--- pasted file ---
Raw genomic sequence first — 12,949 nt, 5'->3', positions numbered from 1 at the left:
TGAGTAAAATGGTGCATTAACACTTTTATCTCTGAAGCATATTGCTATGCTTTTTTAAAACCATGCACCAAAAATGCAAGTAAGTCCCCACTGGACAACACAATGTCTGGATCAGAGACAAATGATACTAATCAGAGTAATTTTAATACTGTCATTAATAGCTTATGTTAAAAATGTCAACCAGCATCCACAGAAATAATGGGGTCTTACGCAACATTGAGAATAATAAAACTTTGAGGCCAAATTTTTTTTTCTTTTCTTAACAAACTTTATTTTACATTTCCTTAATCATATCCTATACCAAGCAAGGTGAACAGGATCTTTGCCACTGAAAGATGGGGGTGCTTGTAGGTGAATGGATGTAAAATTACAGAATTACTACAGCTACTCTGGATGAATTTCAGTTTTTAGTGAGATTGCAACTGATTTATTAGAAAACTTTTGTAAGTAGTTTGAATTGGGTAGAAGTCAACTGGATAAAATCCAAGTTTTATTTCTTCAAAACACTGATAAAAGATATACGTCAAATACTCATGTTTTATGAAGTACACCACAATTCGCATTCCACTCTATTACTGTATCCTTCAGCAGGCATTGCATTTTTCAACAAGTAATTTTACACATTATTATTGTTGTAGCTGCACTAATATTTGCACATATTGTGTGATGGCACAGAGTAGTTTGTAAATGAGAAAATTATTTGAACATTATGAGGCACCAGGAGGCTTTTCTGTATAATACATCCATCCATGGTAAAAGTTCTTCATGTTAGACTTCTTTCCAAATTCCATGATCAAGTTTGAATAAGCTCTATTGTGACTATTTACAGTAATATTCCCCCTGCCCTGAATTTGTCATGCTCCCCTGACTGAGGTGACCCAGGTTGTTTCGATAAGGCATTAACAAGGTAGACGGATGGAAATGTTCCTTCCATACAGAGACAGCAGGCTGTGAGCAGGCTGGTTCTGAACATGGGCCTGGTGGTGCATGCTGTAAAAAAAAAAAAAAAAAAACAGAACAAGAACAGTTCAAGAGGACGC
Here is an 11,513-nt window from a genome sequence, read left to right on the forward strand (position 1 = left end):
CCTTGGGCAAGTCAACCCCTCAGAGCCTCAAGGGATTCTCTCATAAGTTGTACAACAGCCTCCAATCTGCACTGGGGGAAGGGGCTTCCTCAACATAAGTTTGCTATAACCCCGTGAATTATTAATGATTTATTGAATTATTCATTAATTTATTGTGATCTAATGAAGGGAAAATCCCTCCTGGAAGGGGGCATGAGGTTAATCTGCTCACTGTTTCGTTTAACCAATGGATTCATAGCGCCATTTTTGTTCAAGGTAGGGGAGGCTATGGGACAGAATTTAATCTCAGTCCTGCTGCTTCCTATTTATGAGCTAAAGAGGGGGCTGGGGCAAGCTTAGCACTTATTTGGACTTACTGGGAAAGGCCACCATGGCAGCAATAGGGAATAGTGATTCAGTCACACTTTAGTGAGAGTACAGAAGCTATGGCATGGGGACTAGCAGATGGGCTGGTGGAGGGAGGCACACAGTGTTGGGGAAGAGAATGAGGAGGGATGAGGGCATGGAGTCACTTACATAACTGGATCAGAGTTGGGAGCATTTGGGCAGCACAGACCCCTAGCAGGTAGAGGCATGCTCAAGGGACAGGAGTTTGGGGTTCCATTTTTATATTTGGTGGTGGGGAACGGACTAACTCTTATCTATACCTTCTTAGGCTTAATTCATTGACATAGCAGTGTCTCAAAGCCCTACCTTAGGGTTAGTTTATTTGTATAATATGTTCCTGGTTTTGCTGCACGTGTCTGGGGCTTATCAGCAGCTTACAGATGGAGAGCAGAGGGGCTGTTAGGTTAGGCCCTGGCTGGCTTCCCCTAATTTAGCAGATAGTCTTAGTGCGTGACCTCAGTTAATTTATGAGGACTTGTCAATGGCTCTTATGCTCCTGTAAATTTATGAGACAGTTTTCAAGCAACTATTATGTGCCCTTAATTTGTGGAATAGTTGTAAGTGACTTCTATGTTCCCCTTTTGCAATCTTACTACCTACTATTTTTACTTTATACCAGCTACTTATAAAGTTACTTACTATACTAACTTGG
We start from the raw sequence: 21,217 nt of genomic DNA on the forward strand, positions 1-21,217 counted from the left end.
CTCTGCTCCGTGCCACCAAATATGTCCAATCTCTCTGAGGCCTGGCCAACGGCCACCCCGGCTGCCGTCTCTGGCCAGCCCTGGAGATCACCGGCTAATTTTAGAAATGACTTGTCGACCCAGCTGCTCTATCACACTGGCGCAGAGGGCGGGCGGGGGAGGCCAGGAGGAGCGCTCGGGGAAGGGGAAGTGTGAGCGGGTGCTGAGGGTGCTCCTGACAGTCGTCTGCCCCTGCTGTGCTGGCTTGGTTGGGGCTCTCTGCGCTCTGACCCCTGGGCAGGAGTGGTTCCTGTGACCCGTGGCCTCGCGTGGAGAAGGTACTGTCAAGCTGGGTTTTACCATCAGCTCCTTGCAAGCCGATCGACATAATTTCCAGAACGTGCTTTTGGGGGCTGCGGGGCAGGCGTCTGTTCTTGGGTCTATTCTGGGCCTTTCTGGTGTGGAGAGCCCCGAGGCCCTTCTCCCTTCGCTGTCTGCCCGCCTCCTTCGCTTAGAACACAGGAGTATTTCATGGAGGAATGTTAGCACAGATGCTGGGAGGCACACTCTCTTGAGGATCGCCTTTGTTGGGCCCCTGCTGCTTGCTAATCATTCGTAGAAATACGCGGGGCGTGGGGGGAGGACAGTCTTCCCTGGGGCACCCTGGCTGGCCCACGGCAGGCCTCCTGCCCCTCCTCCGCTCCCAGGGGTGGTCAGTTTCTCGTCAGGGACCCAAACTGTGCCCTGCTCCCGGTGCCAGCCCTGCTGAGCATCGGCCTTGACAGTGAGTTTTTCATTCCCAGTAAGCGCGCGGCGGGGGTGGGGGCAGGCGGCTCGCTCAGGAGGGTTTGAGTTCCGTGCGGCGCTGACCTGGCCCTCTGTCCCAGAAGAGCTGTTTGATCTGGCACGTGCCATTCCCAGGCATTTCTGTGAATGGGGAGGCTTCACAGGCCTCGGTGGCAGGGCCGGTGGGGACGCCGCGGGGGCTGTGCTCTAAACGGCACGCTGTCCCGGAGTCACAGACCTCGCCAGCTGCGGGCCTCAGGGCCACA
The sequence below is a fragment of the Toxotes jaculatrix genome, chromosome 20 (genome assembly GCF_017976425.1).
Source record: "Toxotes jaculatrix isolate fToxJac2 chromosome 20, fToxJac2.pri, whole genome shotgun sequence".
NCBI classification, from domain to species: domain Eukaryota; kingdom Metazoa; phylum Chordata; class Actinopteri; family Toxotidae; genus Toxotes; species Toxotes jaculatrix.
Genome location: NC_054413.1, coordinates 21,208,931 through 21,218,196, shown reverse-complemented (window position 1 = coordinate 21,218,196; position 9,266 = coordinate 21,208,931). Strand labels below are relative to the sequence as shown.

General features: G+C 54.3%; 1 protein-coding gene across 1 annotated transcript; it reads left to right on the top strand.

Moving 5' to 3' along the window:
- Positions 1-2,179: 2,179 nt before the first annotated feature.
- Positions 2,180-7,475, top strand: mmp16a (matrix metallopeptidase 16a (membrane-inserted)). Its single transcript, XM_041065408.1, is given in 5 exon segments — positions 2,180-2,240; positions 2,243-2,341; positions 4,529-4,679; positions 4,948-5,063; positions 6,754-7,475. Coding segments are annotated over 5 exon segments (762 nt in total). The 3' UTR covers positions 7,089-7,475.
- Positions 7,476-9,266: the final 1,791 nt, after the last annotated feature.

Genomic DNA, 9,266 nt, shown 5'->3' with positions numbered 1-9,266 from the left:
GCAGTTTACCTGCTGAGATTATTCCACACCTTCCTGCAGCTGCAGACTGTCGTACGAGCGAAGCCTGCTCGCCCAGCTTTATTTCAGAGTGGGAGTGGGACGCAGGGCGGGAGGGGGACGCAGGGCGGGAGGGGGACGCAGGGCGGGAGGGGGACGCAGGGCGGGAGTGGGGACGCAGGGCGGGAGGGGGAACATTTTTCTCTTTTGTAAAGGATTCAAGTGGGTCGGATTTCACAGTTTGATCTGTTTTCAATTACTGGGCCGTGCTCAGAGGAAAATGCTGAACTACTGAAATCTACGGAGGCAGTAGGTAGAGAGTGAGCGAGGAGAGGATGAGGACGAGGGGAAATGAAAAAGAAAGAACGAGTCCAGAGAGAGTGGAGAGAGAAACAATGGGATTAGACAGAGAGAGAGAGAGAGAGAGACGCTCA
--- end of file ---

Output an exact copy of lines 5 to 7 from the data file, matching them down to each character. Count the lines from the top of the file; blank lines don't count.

We start from the raw sequence: 21,217 nt of genomic DNA on the forward strand, positions 1-21,217 counted from the left end.
CTCTGCTCCGTGCCACCAAATATGTCCAATCTCTCTGAGGCCTGGCCAACGGCCACCCCGGCTGCCGTCTCTGGCCAGCCCTGGAGATCACCGGCTAATTTTAGAAATGACTTGTCGACCCAGCTGCTCTATCACACTGGCGCAGAGGGCGGGCGGGGGAGGCCAGGAGGAGCGCTCGGGGAAGGGGAAGTGTGAGCGGGTGCTGAGGGTGCTCCTGACAGTCGTCTGCCCCTGCTGTGCTGGCTTGGTTGGGGCTCTCTGCGCTCTGACCCCTGGGCAGGAGTGGTTCCTGTGACCCGTGGCCTCGCGTGGAGAAGGTACTGTCAAGCTGGGTTTTACCATCAGCTCCTTGCAAGCCGATCGACATAATTTCCAGAACGTGCTTTTGGGGGCTGCGGGGCAGGCGTCTGTTCTTGGGTCTATTCTGGGCCTTTCTGGTGTGGAGAGCCCCGAGGCCCTTCTCCCTTCGCTGTCTGCCCGCCTCCTTCGCTTAGAACACAGGAGTATTTCATGGAGGAATGTTAGCACAGATGCTGGGAGGCACACTCTCTTGAGGATCGCCTTTGTTGGGCCCCTGCTGCTTGCTAATCATTCGTAGAAATACGCGGGGCGTGGGGGGAGGACAGTCTTCCCTGGGGCACCCTGGCTGGCCCACGGCAGGCCTCCTGCCCCTCCTCCGCTCCCAGGGGTGGTCAGTTTCTCGTCAGGGACCCAAACTGTGCCCTGCTCCCGGTGCCAGCCCTGCTGAGCATCGGCCTTGACAGTGAGTTTTTCATTCCCAGTAAGCGCGCGGCGGGGGTGGGGGCAGGCGGCTCGCTCAGGAGGGTTTGAGTTCCGTGCGGCGCTGACCTGGCCCTCTGTCCCAGAAGAGCTGTTTGATCTGGCACGTGCCATTCCCAGGCATTTCTGTGAATGGGGAGGCTTCACAGGCCTCGGTGGCAGGGCCGGTGGGGACGCCGCGGGGGCTGTGCTCTAAACGGCACGCTGTCCCGGAGTCACAGACCTCGCCAGCTGCGGGCCTCAGGGCCACA
The sequence below is a fragment of the Toxotes jaculatrix genome, chromosome 20 (genome assembly GCF_017976425.1).